Remembering Sri Lanka’s Head Butcher: “We Never Thought He’d Do What He Said” April 26, 2019

Remembering Sri Lanka’s Head Butcher: “We Never Thought He’d Do What He Said”

Zaharan Hashim never hid his burning animosity toward infidels. In fact, as a radical Islamic preacher, he wore it like a badge — and still Sri Lanka’s law enforcement agencies ignored him.

Investigators say the self-styled imam, who also went by Mohammed Zaharan, was the ringleader behind the Easter attacks in Sri Lanka that killed hundreds five days ago. He allegedly blew himself up in the Shangri-La Hotel in Colombo, Sri Lanka’s capital, but only after he’d inspired at least seven followers to join him in indiscriminately murdering apostates and other non-believers.

Per the New York Times:

There were, Mr. Zaharan said in one of his online sermons, three types of people: Muslims, those who had reached an accord with Muslims, and “people who need to be killed.” Idolaters, he added, “need to be slaughtered wherever you see them.”

Unsurprisingly, his definition of who could legitimately call themselves Muslims was strict and unrelenting. Sufis, who follow a mystical version of Islam, didn’t qualify:

After the Sufis in Kattankudy handed out packets of rice to the poor, an action that Mr. Zaharan regarded as trying to buy hungry converts, he grabbed a sword and charged the crowd.

He somehow evaded capture and continued to preach pure hatred.

“He was influential, very attractive, very smart in his speeches, even though what he was saying about jihad was crazy,” said Marzook Ahamed Lebbe, a former Kattankudy politician and member of a local Islamic federation. “We all underestimated him. We never thought he would do what he said.”

But that wasn’t true for everyone. Maddeningly,

Muslims in Kattankudy said they had repeatedly contacted the police to warn that Mr. Zaharan was dangerous, but that the authorities played down the threat.

The failure of security forces to act on Zaharan’s wild-eyed aggression, especially after an April 4 warning that acts of terrorism were imminent, cost the lives of about 250 people. (On Wednesday, Sri Lanka revised the death count from a tally that had earlier gone as high as 321, a bleakly happy development except that it cast further doubt on the competence of the country’s authorities.)

Zaharan was known for his daring, take-no-prisoners implacability.

“He would criticize big shots, he would criticize anybody,” said [one source]. “People were attracted to his lack of fear.”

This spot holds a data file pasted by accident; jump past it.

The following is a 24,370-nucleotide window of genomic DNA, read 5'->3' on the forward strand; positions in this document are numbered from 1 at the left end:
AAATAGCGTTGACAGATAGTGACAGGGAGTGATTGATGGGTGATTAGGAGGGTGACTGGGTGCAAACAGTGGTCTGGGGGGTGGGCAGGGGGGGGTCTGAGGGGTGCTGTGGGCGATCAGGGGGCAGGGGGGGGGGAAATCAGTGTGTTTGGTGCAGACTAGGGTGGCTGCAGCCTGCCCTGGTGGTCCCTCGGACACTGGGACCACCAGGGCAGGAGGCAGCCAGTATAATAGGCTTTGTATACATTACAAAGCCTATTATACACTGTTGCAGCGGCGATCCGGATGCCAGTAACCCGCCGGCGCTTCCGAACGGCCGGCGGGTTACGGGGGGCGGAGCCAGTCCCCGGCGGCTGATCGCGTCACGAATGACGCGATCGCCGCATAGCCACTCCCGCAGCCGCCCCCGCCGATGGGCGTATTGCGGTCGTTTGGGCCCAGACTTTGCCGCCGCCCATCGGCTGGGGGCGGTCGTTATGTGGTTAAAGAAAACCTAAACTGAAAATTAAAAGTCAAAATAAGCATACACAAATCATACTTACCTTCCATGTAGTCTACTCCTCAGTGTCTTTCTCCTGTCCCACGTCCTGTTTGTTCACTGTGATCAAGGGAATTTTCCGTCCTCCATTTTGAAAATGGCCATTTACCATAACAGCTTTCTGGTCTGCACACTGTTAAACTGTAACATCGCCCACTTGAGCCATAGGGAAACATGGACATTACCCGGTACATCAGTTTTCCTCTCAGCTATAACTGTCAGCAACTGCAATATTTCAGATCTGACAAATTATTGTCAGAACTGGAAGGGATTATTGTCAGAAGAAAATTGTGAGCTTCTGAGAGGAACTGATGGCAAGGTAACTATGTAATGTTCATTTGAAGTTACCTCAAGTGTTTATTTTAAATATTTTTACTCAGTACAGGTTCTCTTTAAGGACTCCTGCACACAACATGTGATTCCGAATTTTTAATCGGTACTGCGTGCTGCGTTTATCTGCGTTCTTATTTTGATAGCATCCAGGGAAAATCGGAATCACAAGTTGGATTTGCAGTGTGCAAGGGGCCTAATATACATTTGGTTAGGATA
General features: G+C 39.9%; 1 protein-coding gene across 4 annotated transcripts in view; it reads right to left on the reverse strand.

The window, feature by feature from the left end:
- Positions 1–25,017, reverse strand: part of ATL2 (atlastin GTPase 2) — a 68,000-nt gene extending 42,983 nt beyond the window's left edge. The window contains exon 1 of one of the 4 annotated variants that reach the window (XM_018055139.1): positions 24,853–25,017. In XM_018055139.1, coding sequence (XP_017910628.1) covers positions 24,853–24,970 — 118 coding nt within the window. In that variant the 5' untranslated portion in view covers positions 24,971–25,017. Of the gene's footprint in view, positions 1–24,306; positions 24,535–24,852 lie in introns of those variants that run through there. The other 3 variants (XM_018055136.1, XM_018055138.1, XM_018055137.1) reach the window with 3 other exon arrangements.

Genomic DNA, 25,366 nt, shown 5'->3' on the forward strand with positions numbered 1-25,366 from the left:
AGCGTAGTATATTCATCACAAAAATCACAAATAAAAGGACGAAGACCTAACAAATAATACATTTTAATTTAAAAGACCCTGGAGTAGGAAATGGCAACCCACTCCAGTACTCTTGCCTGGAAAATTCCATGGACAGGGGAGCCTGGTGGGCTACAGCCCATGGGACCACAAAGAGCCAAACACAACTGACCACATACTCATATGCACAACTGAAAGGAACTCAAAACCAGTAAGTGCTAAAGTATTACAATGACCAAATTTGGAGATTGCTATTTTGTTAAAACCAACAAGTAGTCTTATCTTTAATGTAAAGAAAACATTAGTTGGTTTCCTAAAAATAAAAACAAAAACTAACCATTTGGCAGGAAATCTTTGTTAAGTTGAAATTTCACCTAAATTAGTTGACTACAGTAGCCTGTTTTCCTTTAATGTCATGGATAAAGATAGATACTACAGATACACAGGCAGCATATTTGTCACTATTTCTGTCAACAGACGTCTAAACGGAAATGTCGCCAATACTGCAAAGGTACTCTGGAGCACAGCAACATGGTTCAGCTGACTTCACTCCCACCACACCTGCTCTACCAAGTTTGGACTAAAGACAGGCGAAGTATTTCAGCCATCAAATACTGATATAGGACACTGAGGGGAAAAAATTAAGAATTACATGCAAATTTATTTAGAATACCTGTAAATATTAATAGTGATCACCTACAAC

How did the terrorist come by his disturbing views?

Mr. Zaharan and his brothers were sent by their father, a small-time seed and spice seller, to a madrasa, where teachings adhered to a strict interpretation of Islam. But even as he impressed with the fluency of his Quranic recitation and easily made friends, Mr. Zaharan confronted his teachers and accused them of failing to adhere to true Islam.

Like other Kattankudy youth lured by new overseas fashions, he had come under the spell of foreign preachers whose sermons were being passed around town by DVD. … By listening to the sermons of charismatic but extremist preachers based in India and Malaysia, Mr. Zaharan was honing his oratory. …

[He] preached that the Sri Lankan national flag was a worthless piece of cloth, and that the country should be ruled by Shariah law — an unlikely outcome in a country where only about 10 percent of the population is Muslim.

Now he is likely to become a martyr to a new generation of jihadists, admired for his fearlessness and defiance. ISIS is doing its best to burnish his revolutionary image:

Through its news agency, the Islamic State claimed the attackers as its fighters and released a video with Mr. Zaharan appearing to be front and center. Standing among seven masked men in black, Mr. Zaharan is the only one with his face exposed.

Already, Zaharan’s bloody legacy appears to be an inspiration to others.

There is a danger of more bombings, officials have warned, as the police continue to find explosives. The American ambassador said investigators believed there were “ongoing terrorist plots,” and Sri Lankan officials have said they are still searching for people believed to be linked to the attacks.

About sixty people have been placed under arrest.

Political casualties may include Hemasiri Fernando, Sri Lanka’s defense secretary, and Pujith Jayasundara, the inspector general of police, whose critics have demanded that they be brought to justice for their alleged dereliction of duty.

(Screenshot via the BBC)

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